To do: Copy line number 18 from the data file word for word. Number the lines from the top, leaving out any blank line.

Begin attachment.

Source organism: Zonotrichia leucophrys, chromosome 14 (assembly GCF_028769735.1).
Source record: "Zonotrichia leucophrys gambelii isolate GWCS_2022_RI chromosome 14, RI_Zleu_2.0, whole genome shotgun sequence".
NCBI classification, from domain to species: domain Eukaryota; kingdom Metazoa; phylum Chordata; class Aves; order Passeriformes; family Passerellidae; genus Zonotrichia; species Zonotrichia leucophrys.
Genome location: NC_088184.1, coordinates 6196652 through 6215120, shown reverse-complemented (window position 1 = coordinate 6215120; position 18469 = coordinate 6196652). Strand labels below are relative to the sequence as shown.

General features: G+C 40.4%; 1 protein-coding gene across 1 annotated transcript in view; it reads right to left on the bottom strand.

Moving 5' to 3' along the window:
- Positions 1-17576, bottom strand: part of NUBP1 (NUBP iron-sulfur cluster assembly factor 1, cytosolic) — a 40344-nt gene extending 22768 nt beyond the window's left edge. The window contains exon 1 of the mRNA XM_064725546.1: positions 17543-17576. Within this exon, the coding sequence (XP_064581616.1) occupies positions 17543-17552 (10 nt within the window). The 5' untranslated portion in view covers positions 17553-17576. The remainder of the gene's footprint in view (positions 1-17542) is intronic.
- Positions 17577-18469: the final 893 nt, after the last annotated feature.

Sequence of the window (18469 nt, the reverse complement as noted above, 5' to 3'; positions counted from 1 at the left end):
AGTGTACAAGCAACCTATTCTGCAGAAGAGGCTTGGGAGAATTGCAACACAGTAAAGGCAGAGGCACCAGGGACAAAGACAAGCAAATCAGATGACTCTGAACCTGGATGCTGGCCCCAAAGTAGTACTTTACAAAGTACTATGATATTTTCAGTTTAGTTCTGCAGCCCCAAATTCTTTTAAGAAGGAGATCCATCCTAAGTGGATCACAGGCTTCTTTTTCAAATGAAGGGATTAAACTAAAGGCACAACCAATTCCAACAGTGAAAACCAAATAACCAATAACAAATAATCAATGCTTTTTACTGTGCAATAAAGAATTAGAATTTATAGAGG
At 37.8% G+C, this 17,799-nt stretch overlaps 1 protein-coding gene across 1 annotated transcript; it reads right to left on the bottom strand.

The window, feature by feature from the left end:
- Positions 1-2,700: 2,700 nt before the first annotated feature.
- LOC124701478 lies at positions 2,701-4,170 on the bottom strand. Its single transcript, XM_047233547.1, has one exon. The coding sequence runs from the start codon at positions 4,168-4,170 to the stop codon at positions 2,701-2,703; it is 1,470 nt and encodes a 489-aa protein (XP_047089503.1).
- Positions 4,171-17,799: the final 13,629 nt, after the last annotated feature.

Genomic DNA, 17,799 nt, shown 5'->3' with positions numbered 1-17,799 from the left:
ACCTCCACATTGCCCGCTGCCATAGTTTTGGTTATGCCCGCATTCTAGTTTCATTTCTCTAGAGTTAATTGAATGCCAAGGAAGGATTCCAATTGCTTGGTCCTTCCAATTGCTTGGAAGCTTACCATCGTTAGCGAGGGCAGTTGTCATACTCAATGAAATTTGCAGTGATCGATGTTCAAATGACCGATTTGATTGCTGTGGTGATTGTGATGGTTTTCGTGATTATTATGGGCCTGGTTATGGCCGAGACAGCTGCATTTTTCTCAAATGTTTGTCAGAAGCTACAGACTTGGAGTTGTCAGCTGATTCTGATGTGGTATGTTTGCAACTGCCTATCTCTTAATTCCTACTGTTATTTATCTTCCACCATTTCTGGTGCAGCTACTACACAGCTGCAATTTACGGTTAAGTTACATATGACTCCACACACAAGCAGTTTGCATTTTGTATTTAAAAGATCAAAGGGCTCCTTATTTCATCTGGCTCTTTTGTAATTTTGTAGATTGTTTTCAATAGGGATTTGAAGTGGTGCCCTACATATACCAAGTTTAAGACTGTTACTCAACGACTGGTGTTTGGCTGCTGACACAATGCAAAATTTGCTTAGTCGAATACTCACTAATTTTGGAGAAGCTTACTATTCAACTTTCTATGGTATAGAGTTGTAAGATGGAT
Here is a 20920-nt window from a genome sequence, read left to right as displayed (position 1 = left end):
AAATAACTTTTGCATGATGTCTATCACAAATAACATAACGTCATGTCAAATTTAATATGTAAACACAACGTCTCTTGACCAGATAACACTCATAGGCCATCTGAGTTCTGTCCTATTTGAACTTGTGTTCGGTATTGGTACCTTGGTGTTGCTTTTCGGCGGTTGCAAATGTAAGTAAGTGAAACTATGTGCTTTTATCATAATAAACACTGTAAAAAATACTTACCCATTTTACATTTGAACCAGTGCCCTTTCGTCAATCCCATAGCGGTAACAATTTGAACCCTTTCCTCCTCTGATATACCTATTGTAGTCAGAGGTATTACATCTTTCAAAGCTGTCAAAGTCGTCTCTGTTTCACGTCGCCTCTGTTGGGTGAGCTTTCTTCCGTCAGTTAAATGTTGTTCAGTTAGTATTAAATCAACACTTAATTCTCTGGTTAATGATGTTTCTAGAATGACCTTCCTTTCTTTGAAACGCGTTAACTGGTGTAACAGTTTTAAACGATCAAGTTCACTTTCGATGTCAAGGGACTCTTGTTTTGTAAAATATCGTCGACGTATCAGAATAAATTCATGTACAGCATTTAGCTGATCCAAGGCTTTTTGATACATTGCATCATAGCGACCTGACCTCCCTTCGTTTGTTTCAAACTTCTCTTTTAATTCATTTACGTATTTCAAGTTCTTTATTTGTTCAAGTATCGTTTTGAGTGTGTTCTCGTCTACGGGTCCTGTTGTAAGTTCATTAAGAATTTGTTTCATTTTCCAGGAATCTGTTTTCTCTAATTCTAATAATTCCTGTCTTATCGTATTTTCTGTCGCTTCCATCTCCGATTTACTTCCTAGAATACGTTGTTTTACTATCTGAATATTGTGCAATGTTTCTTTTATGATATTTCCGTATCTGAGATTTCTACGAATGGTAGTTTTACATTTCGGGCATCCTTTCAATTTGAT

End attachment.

Here is a 20920-nt window from a genome sequence, read left to right as displayed (position 1 = left end):